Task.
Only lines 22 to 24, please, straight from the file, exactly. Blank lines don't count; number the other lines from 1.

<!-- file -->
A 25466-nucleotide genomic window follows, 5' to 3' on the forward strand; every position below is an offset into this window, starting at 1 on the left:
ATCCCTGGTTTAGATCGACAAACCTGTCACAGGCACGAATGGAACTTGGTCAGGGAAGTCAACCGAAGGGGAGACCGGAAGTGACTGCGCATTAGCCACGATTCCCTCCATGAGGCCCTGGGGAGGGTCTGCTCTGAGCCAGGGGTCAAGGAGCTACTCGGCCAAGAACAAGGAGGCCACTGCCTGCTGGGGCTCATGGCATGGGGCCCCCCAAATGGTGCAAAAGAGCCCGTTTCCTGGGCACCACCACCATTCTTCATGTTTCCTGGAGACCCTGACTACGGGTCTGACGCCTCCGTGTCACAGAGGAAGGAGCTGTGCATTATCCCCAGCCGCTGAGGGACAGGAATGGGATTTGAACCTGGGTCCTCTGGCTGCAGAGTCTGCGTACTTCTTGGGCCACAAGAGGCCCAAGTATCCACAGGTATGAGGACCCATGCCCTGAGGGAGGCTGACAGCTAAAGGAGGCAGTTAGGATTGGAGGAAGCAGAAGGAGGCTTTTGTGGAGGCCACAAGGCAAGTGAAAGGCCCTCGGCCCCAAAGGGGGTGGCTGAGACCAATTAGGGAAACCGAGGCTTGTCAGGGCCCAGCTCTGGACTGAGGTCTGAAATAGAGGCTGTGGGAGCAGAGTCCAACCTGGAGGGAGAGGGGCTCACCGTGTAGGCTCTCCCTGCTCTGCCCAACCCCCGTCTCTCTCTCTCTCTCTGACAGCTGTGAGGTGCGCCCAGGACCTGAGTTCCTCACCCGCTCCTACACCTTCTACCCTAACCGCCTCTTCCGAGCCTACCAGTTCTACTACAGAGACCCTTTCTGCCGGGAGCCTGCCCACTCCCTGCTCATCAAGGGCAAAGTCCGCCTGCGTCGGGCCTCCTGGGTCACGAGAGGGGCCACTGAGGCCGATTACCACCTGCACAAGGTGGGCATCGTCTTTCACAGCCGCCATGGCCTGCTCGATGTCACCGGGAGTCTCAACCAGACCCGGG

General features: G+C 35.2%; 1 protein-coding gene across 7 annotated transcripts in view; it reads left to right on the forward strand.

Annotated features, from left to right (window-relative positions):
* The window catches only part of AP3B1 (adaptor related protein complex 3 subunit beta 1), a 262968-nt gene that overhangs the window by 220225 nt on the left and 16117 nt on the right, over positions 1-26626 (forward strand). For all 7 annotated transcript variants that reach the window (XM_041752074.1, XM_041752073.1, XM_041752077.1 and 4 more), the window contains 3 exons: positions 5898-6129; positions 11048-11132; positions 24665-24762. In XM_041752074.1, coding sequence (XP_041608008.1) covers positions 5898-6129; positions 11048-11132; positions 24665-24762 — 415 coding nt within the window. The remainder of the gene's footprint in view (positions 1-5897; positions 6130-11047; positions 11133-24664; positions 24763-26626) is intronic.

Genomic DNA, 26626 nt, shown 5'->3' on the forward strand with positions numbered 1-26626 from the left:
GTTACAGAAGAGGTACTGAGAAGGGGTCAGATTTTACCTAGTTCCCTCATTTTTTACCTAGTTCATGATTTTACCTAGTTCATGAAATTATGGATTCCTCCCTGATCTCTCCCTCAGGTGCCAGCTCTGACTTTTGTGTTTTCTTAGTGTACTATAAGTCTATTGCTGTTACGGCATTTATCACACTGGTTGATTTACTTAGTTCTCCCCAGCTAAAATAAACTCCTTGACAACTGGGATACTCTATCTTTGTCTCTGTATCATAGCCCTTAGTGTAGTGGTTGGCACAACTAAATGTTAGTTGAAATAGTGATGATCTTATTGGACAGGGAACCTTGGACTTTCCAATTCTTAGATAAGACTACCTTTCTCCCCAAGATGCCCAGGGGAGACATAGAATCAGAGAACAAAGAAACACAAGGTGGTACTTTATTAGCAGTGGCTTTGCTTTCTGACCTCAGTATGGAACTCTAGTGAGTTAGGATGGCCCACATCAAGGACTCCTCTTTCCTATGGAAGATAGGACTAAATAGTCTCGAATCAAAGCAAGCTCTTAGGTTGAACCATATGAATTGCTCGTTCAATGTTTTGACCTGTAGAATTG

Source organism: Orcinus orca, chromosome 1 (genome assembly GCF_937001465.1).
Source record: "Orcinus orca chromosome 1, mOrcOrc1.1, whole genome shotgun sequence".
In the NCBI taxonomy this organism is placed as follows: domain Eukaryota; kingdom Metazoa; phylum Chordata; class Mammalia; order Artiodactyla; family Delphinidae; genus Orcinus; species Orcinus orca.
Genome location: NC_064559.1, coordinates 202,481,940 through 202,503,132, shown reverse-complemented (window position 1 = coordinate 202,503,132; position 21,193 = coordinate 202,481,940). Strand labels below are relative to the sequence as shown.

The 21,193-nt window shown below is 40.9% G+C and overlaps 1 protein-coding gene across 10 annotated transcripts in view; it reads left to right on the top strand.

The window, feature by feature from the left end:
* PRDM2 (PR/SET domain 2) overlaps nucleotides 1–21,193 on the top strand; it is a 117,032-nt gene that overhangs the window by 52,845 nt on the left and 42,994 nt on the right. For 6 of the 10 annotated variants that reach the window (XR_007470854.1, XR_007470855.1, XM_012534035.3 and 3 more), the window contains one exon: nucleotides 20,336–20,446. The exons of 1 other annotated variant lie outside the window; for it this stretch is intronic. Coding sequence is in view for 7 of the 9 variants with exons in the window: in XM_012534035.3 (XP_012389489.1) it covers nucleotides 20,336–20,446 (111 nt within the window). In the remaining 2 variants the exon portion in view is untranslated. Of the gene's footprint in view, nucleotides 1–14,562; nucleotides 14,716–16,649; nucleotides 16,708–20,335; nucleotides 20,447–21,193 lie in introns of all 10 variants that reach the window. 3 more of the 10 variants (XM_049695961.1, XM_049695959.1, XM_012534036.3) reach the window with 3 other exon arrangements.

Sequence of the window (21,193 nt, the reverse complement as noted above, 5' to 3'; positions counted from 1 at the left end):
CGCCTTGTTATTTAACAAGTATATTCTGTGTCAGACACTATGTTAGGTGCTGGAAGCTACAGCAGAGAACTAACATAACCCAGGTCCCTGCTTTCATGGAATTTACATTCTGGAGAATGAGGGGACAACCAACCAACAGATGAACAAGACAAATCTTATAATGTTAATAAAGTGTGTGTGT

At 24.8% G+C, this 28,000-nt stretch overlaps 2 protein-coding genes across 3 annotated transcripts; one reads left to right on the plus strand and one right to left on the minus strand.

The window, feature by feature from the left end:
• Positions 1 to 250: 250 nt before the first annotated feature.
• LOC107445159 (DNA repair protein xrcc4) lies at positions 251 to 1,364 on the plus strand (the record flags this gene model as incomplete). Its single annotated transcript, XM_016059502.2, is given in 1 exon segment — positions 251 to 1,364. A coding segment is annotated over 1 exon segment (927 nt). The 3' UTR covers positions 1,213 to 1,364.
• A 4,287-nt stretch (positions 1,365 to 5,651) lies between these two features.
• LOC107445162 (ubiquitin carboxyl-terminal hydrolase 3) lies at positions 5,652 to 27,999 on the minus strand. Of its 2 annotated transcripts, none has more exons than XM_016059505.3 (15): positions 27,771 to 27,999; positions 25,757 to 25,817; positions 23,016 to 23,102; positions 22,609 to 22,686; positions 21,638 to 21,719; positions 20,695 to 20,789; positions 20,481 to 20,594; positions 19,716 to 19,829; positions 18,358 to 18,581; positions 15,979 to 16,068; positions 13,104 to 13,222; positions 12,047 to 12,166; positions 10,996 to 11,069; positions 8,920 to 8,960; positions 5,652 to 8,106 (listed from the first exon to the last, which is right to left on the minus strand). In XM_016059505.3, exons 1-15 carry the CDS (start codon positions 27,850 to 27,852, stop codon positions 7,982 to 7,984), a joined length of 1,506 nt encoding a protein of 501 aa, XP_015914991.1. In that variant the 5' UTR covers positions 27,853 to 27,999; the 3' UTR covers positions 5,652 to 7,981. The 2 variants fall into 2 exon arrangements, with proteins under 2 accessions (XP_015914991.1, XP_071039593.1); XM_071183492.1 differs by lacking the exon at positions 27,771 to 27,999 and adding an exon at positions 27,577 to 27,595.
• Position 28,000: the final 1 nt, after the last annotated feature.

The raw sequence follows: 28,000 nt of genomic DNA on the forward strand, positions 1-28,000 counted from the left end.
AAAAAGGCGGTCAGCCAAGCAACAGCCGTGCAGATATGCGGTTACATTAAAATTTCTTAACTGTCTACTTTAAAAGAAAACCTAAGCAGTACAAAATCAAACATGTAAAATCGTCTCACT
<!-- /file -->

• LOC107445162 (ubiquitin carboxyl-terminal hydrolase 3) lies at positions 5,652 to 27,999 on the minus strand. Of its 2 annotated transcripts, none has more exons than XM_016059505.3 (15): positions 27,771 to 27,999; positions 25,757 to 25,817; positions 23,016 to 23,102; positions 22,609 to 22,686; positions 21,638 to 21,719; positions 20,695 to 20,789; positions 20,481 to 20,594; positions 19,716 to 19,829; positions 18,358 to 18,581; positions 15,979 to 16,068; positions 13,104 to 13,222; positions 12,047 to 12,166; positions 10,996 to 11,069; positions 8,920 to 8,960; positions 5,652 to 8,106 (listed from the first exon to the last, which is right to left on the minus strand). In XM_016059505.3, exons 1-15 carry the CDS (start codon positions 27,850 to 27,852, stop codon positions 7,982 to 7,984), a joined length of 1,506 nt encoding a protein of 501 aa, XP_015914991.1. In that variant the 5' UTR covers positions 27,853 to 27,999; the 3' UTR covers positions 5,652 to 7,981. The 2 variants fall into 2 exon arrangements, with proteins under 2 accessions (XP_015914991.1, XP_071039593.1); XM_071183492.1 differs by lacking the exon at positions 27,771 to 27,999 and adding an exon at positions 27,577 to 27,595.
• Position 28,000: the final 1 nt, after the last annotated feature.

The raw sequence follows: 28,000 nt of genomic DNA on the forward strand, positions 1-28,000 counted from the left end.